Horton Hears an Opportunity to Profit Off Manufactured Outrage

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As Fox News continues to remind everyone, six books by Dr. Seuss were pulled from circulation by the fake doctor’s estate over racist depictions and language. The titles of these books are largely irrelevant because the big three, Cat in the Hat, Green Eggs and Ham, and Oh the Places You’ll Go are all still for sale, and children of this generation are not exactly clamoring for Dr. Seuss’s deep cuts. But still, there is a wave of inexplicable anger over what is being touted as the cancellation of Dr. Seuss—a man who is literally dead and could not care less what happens with his books. But adults are dumb and instead of letting six books that they themselves had no plan to read wither and die, some are selling the last remaining copies of these books for thousands of dollars, according to the Toronto Star.


The Star reports that private groups on Facebook were advertising the usually $12 stories for $500. On Amazon, some books were listed for $3, 184.50 because one cannot put a price on reclaiming a forgotten part of one’s youth. The ludicrous price tag on these books though has less to do with nostalgia, and more to do with defiance. A professor of consumer ethics and behavior told the Star, “It is possible at least some of those who are now trying to buy Dr. Seuss books might actually agree the books are racist but are seeking them out in a misguided attempt to assert their freedom.” The professor calls this “reactance”: a response from people who feel that their personal freedoms have been violated in some way.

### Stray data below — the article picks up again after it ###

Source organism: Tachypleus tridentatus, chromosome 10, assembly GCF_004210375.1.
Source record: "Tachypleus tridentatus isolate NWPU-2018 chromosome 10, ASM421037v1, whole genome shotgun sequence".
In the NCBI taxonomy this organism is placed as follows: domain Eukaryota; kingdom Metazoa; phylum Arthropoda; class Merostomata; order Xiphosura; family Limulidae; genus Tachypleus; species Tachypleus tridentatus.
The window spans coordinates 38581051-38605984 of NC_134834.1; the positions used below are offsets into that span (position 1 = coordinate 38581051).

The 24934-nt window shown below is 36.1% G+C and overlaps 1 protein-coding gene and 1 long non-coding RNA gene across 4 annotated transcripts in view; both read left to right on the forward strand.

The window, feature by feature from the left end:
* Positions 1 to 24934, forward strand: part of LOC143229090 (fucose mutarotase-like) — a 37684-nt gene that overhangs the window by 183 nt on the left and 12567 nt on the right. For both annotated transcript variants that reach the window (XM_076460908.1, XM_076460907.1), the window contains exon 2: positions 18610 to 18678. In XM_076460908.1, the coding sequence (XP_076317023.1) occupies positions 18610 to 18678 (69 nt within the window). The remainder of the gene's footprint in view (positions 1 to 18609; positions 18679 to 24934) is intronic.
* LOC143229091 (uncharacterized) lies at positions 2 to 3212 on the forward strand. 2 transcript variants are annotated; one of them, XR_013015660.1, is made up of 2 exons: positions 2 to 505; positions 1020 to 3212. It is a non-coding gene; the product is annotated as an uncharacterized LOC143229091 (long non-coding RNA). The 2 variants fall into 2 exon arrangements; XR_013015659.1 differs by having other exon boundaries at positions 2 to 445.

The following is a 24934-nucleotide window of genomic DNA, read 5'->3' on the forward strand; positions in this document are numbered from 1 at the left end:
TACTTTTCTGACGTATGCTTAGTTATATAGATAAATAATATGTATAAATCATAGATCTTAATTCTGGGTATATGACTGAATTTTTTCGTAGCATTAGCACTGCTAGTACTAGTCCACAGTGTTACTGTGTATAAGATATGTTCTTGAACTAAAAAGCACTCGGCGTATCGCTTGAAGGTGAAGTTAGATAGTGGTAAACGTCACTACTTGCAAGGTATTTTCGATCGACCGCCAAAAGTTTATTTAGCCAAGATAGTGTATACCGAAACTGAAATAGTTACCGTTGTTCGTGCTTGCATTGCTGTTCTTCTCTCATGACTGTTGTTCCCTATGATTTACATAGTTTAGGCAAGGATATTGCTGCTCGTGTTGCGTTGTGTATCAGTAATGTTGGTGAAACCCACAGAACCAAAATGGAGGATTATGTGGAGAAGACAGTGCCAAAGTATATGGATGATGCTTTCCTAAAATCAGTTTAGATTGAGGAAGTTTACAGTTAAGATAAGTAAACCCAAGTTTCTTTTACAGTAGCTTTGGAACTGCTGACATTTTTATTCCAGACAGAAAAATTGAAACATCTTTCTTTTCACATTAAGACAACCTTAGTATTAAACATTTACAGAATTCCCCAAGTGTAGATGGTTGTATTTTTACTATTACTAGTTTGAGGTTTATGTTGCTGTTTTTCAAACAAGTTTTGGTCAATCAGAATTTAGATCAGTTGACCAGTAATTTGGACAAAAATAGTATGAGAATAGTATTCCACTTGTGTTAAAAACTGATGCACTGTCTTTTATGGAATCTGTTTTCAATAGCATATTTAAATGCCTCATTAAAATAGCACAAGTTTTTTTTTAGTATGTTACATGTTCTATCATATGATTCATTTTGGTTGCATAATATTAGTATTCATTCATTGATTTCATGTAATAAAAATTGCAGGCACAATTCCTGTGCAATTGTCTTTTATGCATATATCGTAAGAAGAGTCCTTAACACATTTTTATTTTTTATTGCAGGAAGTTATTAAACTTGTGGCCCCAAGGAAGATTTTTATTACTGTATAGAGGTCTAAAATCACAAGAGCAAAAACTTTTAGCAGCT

If some people who enjoy racist art feel so strongly about it that they need to part with thousands to assert themselves as free thinkers, then by all means make it rain in all of Amazon’s dark places. But any day now our cries for help will be answered and the earth will be obliterated by alien life forms and I can guarantee that none of them will care about the moral stand someone took in 2021 over the right to own a copy of And to Think That I Saw It on Mulberry Street.



I’ve seen it pointed out several times that this is one of the most baffling retaliations in ages. Because the right-wing hype circuit has made this about cancel culture, instead of the publisher’s own decision, they have now rewarded the publisher by buying a lot of Seuss books.

I can just see the estate really having learned their lesson here, y’all.